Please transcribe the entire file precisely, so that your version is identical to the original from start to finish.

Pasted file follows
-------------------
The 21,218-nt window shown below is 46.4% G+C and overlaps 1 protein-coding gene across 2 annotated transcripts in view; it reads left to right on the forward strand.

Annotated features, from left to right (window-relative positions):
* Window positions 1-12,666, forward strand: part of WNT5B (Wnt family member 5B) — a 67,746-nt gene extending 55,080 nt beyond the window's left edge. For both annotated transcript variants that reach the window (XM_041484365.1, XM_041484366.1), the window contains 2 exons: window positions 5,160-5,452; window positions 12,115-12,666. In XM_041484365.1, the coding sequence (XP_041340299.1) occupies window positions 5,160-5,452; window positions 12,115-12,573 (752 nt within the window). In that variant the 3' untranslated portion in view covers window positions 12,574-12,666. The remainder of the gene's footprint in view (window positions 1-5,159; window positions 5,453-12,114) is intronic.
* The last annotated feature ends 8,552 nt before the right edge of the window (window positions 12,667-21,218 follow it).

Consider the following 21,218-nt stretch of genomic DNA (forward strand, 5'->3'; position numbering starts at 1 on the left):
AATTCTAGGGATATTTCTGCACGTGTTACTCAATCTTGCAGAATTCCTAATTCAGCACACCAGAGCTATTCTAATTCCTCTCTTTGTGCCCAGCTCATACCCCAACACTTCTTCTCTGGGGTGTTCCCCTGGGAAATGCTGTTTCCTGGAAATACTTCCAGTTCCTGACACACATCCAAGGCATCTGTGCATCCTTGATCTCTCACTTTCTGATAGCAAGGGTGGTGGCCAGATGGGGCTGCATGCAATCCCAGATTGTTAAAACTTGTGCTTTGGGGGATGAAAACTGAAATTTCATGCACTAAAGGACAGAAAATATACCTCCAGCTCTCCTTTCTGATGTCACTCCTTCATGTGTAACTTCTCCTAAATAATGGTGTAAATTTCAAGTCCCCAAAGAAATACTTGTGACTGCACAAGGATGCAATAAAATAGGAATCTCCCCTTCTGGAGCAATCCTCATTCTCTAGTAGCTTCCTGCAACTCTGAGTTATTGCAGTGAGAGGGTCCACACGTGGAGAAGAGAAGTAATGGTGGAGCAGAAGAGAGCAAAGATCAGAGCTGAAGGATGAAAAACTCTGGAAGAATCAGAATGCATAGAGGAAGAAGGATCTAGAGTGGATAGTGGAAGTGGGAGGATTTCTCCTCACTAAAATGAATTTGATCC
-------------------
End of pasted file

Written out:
The 21,218-nt window shown below is 46.4% G+C and overlaps 1 protein-coding gene across 2 annotated transcripts in view; it reads left to right on the forward strand.

Annotated features, from left to right (window-relative positions):
* Window positions 1-12,666, forward strand: part of WNT5B (Wnt family member 5B) — a 67,746-nt gene extending 55,080 nt beyond the window's left edge. For both annotated transcript variants that reach the window (XM_041484365.1, XM_041484366.1), the window contains 2 exons: window positions 5,160-5,452; window positions 12,115-12,666. In XM_041484365.1, the coding sequence (XP_041340299.1) occupies window positions 5,160-5,452; window positions 12,115-12,573 (752 nt within the window). In that variant the 3' untranslated portion in view covers window positions 12,574-12,666. The remainder of the gene's footprint in view (window positions 1-5,159; window positions 5,453-12,114) is intronic.
* The last annotated feature ends 8,552 nt before the right edge of the window (window positions 12,667-21,218 follow it).

Consider the following 21,218-nt stretch of genomic DNA (forward strand, 5'->3'; position numbering starts at 1 on the left):
AATTCTAGGGATATTTCTGCACGTGTTACTCAATCTTGCAGAATTCCTAATTCAGCACACCAGAGCTATTCTAATTCCTCTCTTTGTGCCCAGCTCATACCCCAACACTTCTTCTCTGGGGTGTTCCCCTGGGAAATGCTGTTTCCTGGAAATACTTCCAGTTCCTGACACACATCCAAGGCATCTGTGCATCCTTGATCTCTCACTTTCTGATAGCAAGGGTGGTGGCCAGATGGGGCTGCATGCAATCCCAGATTGTTAAAACTTGTGCTTTGGGGGATGAAAACTGAAATTTCATGCACTAAAGGACAGAAAATATACCTCCAGCTCTCCTTTCTGATGTCACTCCTTCATGTGTAACTTCTCCTAAATAATGGTGTAAATTTCAAGTCCCCAAAGAAATACTTGTGACTGCACAAGGATGCAATAAAATAGGAATCTCCCCTTCTGGAGCAATCCTCATTCTCTAGTAGCTTCCTGCAACTCTGAGTTATTGCAGTGAGAGGGTCCACACGTGGAGAAGAGAAGTAATGGTGGAGCAGAAGAGAGCAAAGATCAGAGCTGAAGGATGAAAAACTCTGGAAGAATCAGAATGCATAGAGGAAGAAGGATCTAGAGTGGATAGTGGAAGTGGGAGGATTTCTCCTCACTAAAATGAATTTGATCC